California’s Odd Desire To Suffocate The “Gig Economy”
Thu, 09/03/2020 – 23:20
If our current economy were a swimmer paddling furiously against a surging tide, then California is determined to hand it an anchor. Millions of Americans who work to make ends meet through freelance work in the ‘gig’ economy were recently handed virtual pink slips through AB5, legislation signed into law last year by Governor Gavin Newsom forcing independent contractors to be treated as employees.
With other states now looking to follow suit, it’s time Congress address this atrocious assault on worker freedoms and economic innovation by enacting federal standards on independent contract work. It would be a shallow victory for our economy to rebound from Covid only to have workers tossed out of their freelance jobs by clueless politicians seeking to “protect” their rights.
It should surprise no one that AB5 set in motion a massive economic wrecking ball that already has rideshare giants Uber and Lyft packing their bags to leave the state. Requiring contract workers to be treated as full-fledged employees in California or any state will of course make dozens of similar gig platforms unprofitable, in effect deleting apps right off our phones. A court’s temporary pause of AB5 last week is now holding worker jobs by a thread, causing Uber and Lyft to temporarily suspend plans to leave the state. If the ruling doesn’t hold, over 200,000 freelance workers will be driven out of work and millions of consumers will be left on the side of the road.
It is startling that in today’s modern economy California would even attempt such a clampdown. The one-size-fits-all model of employee-employer relationship is a relic of the distant past. More than a third of the U.S. workforce is currently employed as either full or part-time freelancers. This is no longer an employment niche but a pillar of our current economy. Freelancers earn good money, often sizably more than their employee counterparts. And despite the complaints of some interventionist lawmakers, workers themselves are quite content with the freedom their work offers. In one recent survey, 71 percent claimed increased work opportunities over the previous year.
It is concerning that other states, including New Jersey, New York, and Illinois are considering similar legislation, which is why federal action is required, both to protect part-time, contract workers and set a uniform standard for their employment. The app-driven and freelance gig economy contributes $1.4 trillion in annual value to our nation, and this critical economic engine, along with the people who fuel it, require clear standards that will protect contract workers’ rights as well as set clear terms for companies that employ them.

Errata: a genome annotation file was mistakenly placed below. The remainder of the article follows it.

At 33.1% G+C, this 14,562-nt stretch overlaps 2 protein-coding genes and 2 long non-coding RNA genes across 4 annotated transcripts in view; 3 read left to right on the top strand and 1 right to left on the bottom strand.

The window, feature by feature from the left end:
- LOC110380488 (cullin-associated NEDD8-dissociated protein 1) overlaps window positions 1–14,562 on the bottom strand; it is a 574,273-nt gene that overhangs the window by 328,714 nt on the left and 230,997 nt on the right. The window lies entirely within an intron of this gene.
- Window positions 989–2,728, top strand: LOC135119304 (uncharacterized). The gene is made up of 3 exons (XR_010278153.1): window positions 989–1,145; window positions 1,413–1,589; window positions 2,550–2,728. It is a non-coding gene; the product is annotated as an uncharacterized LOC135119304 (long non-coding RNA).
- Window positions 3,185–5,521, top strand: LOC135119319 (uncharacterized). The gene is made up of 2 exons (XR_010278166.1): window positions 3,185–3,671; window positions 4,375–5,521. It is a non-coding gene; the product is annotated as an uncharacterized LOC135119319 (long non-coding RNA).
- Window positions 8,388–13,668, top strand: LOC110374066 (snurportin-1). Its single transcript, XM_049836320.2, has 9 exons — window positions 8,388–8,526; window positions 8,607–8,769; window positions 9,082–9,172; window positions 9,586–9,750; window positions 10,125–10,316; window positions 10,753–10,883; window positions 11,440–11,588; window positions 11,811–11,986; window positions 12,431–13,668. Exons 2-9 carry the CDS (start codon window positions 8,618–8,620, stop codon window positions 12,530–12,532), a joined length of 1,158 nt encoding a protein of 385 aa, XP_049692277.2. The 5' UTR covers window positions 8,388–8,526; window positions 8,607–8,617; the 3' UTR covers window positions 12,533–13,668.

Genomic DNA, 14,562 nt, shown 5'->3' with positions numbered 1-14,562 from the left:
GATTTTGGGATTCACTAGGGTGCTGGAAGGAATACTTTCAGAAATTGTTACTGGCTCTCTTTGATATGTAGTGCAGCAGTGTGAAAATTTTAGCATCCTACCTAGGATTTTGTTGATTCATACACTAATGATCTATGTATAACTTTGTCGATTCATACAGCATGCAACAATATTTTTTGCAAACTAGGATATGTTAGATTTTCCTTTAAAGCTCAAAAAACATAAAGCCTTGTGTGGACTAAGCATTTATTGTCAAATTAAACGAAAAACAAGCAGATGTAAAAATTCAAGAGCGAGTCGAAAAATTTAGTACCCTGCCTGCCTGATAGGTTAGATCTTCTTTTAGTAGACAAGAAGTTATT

Consider that when a person loses a job at the loading dock, or a company downsizes, there is at least some comfort that opportunity through the freelance economy has never been greater. Regardless of education or skill level, almost any person can earn income to pay the mortgage, keep the lights on, or food on the table. Smartphone apps provide almost any service one can imagine, with new offerings arising every day. The modern economy offers an entirely new model of worker freedom that is highly correlated with economic growth. In just over a decade technology has made it possible for people to create a studio quality movie with just a phone, or publish a book with just a computer. The obstacles and costly impediments to free-enterprise such as overhead, equipment, physical location, labor, and start-up capital are now gone. People are truly free to exchange their labor and their talents on their terms, to the benefit not of just themselves and their customers, but to our economic vital signs.
At its heart the gig economy is a repudiation of government interventionism and a corporate structure where companies held all the power. Turning freelance workers into employees erases all the gains workers have made with regard to their freedom to contract and puts them squarely back in the proverbial corporate cubicle.
And the economic harm of these ludicrous laws goes far beyond the gig economy itself. Consider a young family contemplating a new auto purchase. The car may be financially out of reach given their nine-to-five salaries, but the payments quickly become affordable when the buyers supplement their income through freelance rideshare work. Similar transactions multiplied throughout the economy are critical to our recovery. Further, who will develop the “killer apps” of tomorrow if developers know workers will be priced out of the market? A hit to our tech sector is yet another broadside America cannot afford.
Despite what California or any state may claim, these laws don’t help the “little guy,” they hurt average workers, they hurt consumers, and they hurt our economy when all of us can least afford it. A tremendous engine of growth, the rapidly growing app and gig economy will be taxed to its knees if these employee mandates spread throughout the country, a fact that should concern us all. Who knows what apps that are now part of our daily lives would never have seen the light of day had these crippling rules been in place years ago? It’s time for federal legislation to protect us from rogue lawmakers who will turn back the clock on consumer freedoms and worker rights, and force America to hitchhike to economic recovery.